We begin with a close-up of a Christmas tree festooned with balloons. We hear a quiet bang! and one of the balloons pops. Reverse shot to Nick Charles (William Powell), lying on a couch wearing white pajamas, a dressing gown, and a pair of slippers. He holds a small pellet rifle. He fires again but the rifle is empty. Hmm, he mutters thoughtfully and reloads. In the frame's left corner, Nick's wife Nora (Myrna Loy), dressed in a mink coat, slumps back sleepily in an armchair.
Nick fires again. Another balloon pops. Ah, Nick says, contentedly. He reloads the gun, while Nora sends him a mock long-suffering glance. Nick raises his slippered feet to cradle the rifle's barrel. He shoots and scores a third time. Nick raises his feet again, this time placing the barrel underneath, and shoots out another balloon.
Now Nick is really showing off. He rolls onto his stomach, holds up a silver ashtray as a mirror, and shoots backward. This time, the pellet bypasses the tree and cracks the picture window behind it. Nora rolls her eyes, and Nick assumes the fetal position.
"Well," Nora says, the dialog at last resuming. "I hope you're satisfied."
In symbolic terms—don't tell the Hays Office!—it's perfectly obvious that Nick and Nora are enjoying a lazy Christmas-morning screw. (This scene takes place in a hotel room.) But the implied carnality does nothing to mar the overall tone of innocent (if mischievous) play. It is Christmas morning, and Nick is behaving exactly like a happy child who has identified his favorite new toy while an indulgent woman looks on. We therefore have, in one brief sequence, an affirmation of just about every category of family pleasure. Real Christmas mornings are seldom this perfect, but that's why we have the movies.— Timothy Noah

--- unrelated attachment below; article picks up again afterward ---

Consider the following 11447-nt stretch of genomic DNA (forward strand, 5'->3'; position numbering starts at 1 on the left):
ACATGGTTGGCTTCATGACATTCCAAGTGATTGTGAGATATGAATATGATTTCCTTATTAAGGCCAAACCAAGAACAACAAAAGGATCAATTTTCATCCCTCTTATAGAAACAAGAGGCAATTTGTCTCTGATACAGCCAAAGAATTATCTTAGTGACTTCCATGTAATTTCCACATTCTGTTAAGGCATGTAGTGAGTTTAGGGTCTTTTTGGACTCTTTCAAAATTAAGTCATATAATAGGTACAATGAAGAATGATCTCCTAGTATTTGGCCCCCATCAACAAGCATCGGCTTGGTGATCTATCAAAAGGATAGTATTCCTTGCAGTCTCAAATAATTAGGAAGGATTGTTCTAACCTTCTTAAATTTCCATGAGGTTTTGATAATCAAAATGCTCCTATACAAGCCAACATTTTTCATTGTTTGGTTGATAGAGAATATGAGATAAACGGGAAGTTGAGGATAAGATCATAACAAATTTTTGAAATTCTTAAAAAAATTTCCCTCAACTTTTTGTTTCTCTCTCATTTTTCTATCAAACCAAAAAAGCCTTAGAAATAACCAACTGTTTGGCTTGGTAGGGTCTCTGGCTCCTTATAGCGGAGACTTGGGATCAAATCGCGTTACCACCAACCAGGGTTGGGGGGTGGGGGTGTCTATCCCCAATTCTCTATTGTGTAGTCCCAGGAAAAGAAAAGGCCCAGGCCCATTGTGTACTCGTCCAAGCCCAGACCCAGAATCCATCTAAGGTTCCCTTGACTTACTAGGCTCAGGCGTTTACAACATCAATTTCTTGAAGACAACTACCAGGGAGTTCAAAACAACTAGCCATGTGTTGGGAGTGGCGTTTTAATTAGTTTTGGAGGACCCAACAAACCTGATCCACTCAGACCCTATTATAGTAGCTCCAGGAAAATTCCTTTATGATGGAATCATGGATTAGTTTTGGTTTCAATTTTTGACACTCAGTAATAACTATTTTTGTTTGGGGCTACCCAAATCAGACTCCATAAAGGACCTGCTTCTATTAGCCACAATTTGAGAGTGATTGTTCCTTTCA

Silent Night, Deadly Night 3: Better Watch Out! Morbidly obese, red-faced like an angry drunk, bellowing monosyllabic gibberish out of his sweaty, haggard beard—let's face it, Santa Claus is a frightening bastard. Although Hollywood tends to perpetrate the myth of a jolly St. Nick, some mavericks have had the courage to show the fat man's uglier side. Films like To All a Good Night (1980), Christmas Evil (1980), and Santa Claws (1996) make Billy Bob Thornton's Bad Santa look like the Good King Wenceslas.
The best entry in the Really Bad Santa genre, however, is the Silent Night, Deadly Night series, which did for Claus what Child's Play did for dolls, and what It did for clowns. That is to say, it turned Santa into a homicidal maniac. In the first film, a man dressed in a Santa outfit shoots a young boy's father in front of him, then rapes his mother and slits her throat. The boy, Billy Chapman, grows up to be a serial killer who murders anyone he deems to be naughty. This mostly means teenagers who have sex.